§ Mr. Ralph Howell
asked the Secretary of State for Social Services if she will publish in the Official Report the net weekly spending power today—after taking into account income tax, national insurance contributions, rent, rates, family allowances and means-tested benefits—of a man with a wife and four children earning a gross weekly wage of £30; and what percentage increase in his gross wage would be necessary today in order to raise this net weekly spending power by 20 per cent.
§ Mr. O'Malley
On the assumptions in the hon. Member's Question a family with four children aged 4, 8, 10 and 12 would have a net weekly spending power of £32.03. To raise this by 20 per cent. today to £38.44 an increase in the man's gross wage of 80 per cent. to £54.00 would be necessary, but this is on the assumption that all benefits would be instantaneously reassessed, though in practice this would not happen. This percentage increase is seriously misleading. The reason for this is that, to arrive at any realistic figure, benefits must be treated as being reassessed over a period of up to a year. Furthermore, it is not possible to take into account any possible future changes in the tax threshold and increases in income levels for benefits; these changes have the effect of increasing the family's net weekly spending power. The answer, therefore, greatly exaggerates the increase in gross income required to obtain a given increase in net weekly spending power.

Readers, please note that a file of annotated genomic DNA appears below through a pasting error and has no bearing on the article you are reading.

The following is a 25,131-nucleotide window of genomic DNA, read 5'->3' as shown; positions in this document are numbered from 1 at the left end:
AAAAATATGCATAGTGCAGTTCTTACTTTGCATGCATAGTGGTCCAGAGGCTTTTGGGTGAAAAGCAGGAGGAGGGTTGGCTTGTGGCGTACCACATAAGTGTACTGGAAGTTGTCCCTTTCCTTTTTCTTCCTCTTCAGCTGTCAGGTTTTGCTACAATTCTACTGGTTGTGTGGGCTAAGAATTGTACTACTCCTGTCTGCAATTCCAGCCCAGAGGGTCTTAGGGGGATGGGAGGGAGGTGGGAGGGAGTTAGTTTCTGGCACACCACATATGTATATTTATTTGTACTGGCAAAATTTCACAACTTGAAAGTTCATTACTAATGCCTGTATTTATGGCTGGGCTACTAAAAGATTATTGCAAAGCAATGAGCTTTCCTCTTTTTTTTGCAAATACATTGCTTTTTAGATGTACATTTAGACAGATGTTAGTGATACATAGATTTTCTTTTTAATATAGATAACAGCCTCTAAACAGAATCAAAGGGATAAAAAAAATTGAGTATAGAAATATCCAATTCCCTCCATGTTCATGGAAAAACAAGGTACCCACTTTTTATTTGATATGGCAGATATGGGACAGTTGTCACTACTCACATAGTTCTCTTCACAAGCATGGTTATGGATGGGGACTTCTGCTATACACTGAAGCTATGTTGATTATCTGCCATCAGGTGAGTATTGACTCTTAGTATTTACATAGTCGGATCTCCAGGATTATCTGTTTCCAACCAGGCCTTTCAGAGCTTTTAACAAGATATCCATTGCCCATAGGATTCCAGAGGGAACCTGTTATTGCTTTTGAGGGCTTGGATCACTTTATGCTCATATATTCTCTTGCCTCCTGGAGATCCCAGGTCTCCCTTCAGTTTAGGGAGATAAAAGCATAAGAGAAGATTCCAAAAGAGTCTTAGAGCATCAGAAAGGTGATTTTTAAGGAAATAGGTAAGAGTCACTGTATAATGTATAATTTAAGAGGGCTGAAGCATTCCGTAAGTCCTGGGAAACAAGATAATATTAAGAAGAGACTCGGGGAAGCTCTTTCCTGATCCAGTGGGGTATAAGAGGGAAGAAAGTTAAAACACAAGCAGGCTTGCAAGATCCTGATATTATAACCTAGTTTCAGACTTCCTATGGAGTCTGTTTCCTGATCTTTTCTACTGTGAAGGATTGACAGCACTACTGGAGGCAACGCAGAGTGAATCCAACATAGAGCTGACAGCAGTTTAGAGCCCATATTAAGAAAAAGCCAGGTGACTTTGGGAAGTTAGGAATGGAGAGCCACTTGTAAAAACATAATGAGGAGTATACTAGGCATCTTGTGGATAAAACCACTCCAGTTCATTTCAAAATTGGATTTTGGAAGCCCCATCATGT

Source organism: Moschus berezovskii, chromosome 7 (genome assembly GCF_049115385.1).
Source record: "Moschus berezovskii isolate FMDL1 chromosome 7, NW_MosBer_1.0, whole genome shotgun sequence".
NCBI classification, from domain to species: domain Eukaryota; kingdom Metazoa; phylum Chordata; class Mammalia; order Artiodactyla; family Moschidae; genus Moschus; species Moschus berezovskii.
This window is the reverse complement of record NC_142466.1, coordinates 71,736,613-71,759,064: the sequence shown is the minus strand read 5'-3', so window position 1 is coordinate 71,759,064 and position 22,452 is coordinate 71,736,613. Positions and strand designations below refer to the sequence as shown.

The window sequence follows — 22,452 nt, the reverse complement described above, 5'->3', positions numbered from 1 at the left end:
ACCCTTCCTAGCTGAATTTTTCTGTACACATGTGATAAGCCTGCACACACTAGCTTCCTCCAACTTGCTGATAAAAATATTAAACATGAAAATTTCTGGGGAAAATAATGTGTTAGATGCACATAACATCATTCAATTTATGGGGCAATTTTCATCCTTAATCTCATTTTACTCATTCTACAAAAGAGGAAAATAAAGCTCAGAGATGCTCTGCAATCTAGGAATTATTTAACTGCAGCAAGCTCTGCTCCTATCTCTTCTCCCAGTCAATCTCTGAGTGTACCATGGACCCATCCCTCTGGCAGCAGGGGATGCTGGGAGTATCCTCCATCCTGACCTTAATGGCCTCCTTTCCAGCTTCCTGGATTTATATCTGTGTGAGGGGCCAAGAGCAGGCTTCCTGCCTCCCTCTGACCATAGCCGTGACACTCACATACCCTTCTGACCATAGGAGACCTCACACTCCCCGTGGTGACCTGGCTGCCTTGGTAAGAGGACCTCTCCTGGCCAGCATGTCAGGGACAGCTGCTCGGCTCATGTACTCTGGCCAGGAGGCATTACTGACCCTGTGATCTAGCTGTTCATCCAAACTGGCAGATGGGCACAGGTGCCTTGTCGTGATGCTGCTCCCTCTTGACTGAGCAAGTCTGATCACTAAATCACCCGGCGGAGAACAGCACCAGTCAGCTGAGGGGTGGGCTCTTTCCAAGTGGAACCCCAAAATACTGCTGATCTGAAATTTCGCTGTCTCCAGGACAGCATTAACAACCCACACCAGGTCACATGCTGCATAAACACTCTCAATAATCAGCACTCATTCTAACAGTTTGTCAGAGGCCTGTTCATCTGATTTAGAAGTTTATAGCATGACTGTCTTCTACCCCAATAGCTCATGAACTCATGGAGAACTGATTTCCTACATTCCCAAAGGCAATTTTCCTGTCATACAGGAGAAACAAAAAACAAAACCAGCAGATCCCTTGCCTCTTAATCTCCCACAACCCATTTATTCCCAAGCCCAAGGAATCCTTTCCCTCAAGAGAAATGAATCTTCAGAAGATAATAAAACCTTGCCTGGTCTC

1. The definition of net weekly spending power is that given in my reply to the hon. Member's Question on 28th January.—[Vol. 885, c. 95–6.]
2. Rent £5.00; Rates £1.60; Expenses of work £0.65.
The figure for rates in my reply on 28th January should have been £1.60. The error is regretted.